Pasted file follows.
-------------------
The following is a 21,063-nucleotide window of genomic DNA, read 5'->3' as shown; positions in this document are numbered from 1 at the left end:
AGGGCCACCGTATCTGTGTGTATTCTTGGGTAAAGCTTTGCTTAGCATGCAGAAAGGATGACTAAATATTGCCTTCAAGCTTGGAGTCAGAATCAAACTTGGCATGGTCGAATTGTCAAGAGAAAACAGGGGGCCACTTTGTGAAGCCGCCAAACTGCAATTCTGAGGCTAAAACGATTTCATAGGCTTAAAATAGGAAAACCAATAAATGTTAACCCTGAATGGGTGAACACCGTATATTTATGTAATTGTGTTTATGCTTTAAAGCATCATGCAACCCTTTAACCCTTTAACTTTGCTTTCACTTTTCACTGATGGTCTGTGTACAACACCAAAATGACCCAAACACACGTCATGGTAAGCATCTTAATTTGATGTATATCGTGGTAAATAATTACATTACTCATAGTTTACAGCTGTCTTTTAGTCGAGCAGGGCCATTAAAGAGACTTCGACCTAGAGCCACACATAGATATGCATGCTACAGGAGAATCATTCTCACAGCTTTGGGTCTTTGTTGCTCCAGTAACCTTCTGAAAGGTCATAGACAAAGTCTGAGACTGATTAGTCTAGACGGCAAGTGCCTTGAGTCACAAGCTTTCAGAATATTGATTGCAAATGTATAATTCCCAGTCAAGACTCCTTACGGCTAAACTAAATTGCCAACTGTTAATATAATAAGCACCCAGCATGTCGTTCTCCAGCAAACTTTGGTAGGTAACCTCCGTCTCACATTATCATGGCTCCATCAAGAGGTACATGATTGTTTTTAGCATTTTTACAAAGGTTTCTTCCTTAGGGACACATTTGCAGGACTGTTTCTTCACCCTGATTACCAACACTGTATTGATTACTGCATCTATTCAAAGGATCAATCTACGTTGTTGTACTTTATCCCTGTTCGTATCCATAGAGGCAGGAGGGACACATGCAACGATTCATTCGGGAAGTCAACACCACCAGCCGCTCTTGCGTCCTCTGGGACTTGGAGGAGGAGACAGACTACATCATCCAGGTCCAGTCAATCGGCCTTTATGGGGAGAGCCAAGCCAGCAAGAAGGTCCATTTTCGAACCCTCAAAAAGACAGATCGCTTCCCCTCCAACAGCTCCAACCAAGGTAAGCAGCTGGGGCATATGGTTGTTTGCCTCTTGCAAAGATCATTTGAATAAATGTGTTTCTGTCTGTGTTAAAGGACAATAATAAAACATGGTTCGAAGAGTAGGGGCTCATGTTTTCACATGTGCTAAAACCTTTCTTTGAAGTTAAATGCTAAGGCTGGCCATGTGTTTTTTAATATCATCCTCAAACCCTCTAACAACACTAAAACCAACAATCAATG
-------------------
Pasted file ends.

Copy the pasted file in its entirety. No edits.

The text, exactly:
The following is a 21,063-nucleotide window of genomic DNA, read 5'->3' as shown; positions in this document are numbered from 1 at the left end:
AGGGCCACCGTATCTGTGTGTATTCTTGGGTAAAGCTTTGCTTAGCATGCAGAAAGGATGACTAAATATTGCCTTCAAGCTTGGAGTCAGAATCAAACTTGGCATGGTCGAATTGTCAAGAGAAAACAGGGGGCCACTTTGTGAAGCCGCCAAACTGCAATTCTGAGGCTAAAACGATTTCATAGGCTTAAAATAGGAAAACCAATAAATGTTAACCCTGAATGGGTGAACACCGTATATTTATGTAATTGTGTTTATGCTTTAAAGCATCATGCAACCCTTTAACCCTTTAACTTTGCTTTCACTTTTCACTGATGGTCTGTGTACAACACCAAAATGACCCAAACACACGTCATGGTAAGCATCTTAATTTGATGTATATCGTGGTAAATAATTACATTACTCATAGTTTACAGCTGTCTTTTAGTCGAGCAGGGCCATTAAAGAGACTTCGACCTAGAGCCACACATAGATATGCATGCTACAGGAGAATCATTCTCACAGCTTTGGGTCTTTGTTGCTCCAGTAACCTTCTGAAAGGTCATAGACAAAGTCTGAGACTGATTAGTCTAGACGGCAAGTGCCTTGAGTCACAAGCTTTCAGAATATTGATTGCAAATGTATAATTCCCAGTCAAGACTCCTTACGGCTAAACTAAATTGCCAACTGTTAATATAATAAGCACCCAGCATGTCGTTCTCCAGCAAACTTTGGTAGGTAACCTCCGTCTCACATTATCATGGCTCCATCAAGAGGTACATGATTGTTTTTAGCATTTTTACAAAGGTTTCTTCCTTAGGGACACATTTGCAGGACTGTTTCTTCACCCTGATTACCAACACTGTATTGATTACTGCATCTATTCAAAGGATCAATCTACGTTGTTGTACTTTATCCCTGTTCGTATCCATAGAGGCAGGAGGGACACATGCAACGATTCATTCGGGAAGTCAACACCACCAGCCGCTCTTGCGTCCTCTGGGACTTGGAGGAGGAGACAGACTACATCATCCAGGTCCAGTCAATCGGCCTTTATGGGGAGAGCCAAGCCAGCAAGAAGGTCCATTTTCGAACCCTCAAAAAGACAGATCGCTTCCCCTCCAACAGCTCCAACCAAGGTAAGCAGCTGGGGCATATGGTTGTTTGCCTCTTGCAAAGATCATTTGAATAAATGTGTTTCTGTCTGTGTTAAAGGACAATAATAAAACATGGTTCGAAGAGTAGGGGCTCATGTTTTCACATGTGCTAAAACCTTTCTTTGAAGTTAAATGCTAAGGCTGGCCATGTGTTTTTTAATATCATCCTCAAACCCTCTAACAACACTAAAACCAACAATCAATG